Lunar eclipse: Century's longest 'blood moon' delights skygazers

Sunday, 29 Jul, 2018

Historically, blood red moons were seen as omen for awful events with their deep red colour. Those planning to watch this celestial event should note that unlike solar eclipse, one does not need to cover their eyes with protective filters to view the Blood Moon.

Thousands of people will be able to see the total eclipse when the full moon slips into the Earth's shadow.

In ancient times, this phenomenon was thought to be a bad omen, but now it is understood that it is simply due to the scattering of light by the air in our atmosphere.

Meanwhile, Mars is now traveling closer to Earth than it has since 2003, so some observers overnight might have also seen what looked like an orange-red star, but was in fact the red planet.

The celestial event comes as a result of the alignment between the moon, Earth and the sun, and will be visible across the United Kingdom and parts of the Eastern hemisphere.

This full moon in July is also known as the Full Buck Moon and the Thunder Moon, occurring when a male deer's antlers are in full growth and at a time of frequent thunderstorms, according to the Old Farmer's Almanac.

Leaving home about 1am yesterday, Mr Abano said the weather was gloomy with thick clouds and intermittent rain. The website 'Time And Date, ' which keeps track of all the major and minor celestial events observable from here on Earth, will be hosting a live stream so that amateur skywatchers from all over the world can enjoy the eclipse in real time.

"We have a rare and interesting conjunction of phenomena", Pascal Descamps, an astronomer with the Paris Observatory, told AFP.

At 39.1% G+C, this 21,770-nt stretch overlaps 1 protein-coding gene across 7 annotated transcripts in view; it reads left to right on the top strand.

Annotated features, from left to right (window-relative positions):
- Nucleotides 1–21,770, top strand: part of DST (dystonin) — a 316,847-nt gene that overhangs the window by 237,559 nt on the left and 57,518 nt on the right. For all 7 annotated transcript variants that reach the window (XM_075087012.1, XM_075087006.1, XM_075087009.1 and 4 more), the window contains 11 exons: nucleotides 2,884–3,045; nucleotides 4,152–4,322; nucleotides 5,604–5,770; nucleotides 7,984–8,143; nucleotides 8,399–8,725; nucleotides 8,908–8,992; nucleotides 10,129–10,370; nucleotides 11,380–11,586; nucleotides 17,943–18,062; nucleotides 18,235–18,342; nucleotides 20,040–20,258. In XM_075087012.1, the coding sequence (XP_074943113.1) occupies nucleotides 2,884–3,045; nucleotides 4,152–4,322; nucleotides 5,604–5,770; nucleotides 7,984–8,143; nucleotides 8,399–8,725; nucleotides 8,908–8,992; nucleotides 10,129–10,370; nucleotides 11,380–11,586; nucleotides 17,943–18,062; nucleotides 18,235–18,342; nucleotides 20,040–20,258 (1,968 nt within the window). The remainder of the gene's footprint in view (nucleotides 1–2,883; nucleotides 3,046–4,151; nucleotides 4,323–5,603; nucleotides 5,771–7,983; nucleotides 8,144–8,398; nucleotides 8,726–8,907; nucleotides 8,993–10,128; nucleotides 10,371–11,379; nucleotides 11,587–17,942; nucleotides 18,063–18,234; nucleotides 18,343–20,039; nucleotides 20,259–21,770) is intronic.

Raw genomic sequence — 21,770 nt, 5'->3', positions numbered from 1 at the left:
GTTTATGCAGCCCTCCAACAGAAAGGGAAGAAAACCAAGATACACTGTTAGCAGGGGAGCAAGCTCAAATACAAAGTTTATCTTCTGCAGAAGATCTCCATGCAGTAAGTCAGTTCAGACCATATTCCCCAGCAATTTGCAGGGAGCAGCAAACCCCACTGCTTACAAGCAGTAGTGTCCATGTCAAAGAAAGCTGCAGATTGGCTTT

The eclipse will be visible to people in Europe, Africa and the Middle East on July 27 between sunset and midnight.

The longest lunar eclipse of this century will coincide with Mars' closest approach to Earth in 15 years on Friday.

A lunar eclipse occurs when the moon passes behind Earth, so that the Earth blocks the sun's rays from striking the moon.

As the sunlight has to travel around Earth, if there is a lot of particulate matter in the air then it will encourage greater rates of refraction, making the moon appear red. Picture: Michael GrayA composite photograph showing the various phases of the moon during a lunar eclipse in Sydney. A so-called "blood moon" eclipse like this won't be seen for another 100 years. "It is also moving slower than average because it is at its farthest point from the Earth in its elliptical orbit", NASA added in a statement online.

Two very similar passages appear later in the New Testament, in the books of Acts and Revelations.